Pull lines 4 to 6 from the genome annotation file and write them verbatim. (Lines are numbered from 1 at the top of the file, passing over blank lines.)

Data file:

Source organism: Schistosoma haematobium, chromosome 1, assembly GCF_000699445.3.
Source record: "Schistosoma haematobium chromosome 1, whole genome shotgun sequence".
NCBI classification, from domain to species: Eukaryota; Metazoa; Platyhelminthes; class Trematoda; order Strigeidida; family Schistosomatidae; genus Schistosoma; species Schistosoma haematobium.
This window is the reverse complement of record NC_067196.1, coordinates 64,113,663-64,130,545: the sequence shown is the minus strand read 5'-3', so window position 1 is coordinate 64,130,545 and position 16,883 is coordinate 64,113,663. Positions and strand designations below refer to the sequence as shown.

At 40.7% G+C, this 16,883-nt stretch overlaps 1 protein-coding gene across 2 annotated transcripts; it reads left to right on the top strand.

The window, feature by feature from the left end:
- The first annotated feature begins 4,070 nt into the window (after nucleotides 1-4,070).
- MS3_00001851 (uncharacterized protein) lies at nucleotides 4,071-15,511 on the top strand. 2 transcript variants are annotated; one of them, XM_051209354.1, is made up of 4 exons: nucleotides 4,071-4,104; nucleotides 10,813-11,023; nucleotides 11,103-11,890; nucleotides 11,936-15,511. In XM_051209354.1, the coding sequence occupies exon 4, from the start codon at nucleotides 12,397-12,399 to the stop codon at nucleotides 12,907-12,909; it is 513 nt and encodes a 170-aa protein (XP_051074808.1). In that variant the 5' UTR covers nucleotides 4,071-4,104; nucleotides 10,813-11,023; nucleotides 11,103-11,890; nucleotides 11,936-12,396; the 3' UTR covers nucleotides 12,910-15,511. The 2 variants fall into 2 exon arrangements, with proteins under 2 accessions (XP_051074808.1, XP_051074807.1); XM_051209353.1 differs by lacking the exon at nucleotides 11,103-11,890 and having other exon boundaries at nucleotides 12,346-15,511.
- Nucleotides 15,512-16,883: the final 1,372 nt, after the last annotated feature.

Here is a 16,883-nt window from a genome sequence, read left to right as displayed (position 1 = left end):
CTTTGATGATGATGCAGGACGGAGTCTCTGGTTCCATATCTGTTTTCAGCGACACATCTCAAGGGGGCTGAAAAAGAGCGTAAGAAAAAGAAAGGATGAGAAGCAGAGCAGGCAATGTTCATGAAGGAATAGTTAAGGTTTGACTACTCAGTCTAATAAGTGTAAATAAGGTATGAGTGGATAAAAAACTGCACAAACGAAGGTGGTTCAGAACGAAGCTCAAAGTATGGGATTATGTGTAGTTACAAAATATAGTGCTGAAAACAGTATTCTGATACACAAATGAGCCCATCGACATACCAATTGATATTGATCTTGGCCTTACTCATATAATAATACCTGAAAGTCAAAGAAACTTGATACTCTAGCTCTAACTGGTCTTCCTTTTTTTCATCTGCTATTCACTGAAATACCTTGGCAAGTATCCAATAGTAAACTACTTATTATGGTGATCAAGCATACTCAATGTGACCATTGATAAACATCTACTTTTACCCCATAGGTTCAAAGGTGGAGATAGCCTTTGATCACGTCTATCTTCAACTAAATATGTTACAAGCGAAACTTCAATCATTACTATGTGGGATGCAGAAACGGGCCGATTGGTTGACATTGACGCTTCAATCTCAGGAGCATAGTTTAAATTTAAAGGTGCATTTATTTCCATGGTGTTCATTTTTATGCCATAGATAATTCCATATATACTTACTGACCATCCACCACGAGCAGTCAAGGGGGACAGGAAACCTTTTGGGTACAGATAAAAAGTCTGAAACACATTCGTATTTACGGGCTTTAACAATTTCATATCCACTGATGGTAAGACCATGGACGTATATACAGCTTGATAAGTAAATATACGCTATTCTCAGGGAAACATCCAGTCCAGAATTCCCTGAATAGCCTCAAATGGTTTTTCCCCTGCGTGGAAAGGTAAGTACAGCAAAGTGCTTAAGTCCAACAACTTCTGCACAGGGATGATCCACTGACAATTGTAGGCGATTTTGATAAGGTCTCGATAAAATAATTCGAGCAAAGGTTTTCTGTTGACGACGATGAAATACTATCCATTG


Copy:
This window is the reverse complement of record NC_067196.1, coordinates 64,113,663-64,130,545: the sequence shown is the minus strand read 5'-3', so window position 1 is coordinate 64,130,545 and position 16,883 is coordinate 64,113,663. Positions and strand designations below refer to the sequence as shown.

At 40.7% G+C, this 16,883-nt stretch overlaps 1 protein-coding gene across 2 annotated transcripts; it reads left to right on the top strand.

The window, feature by feature from the left end: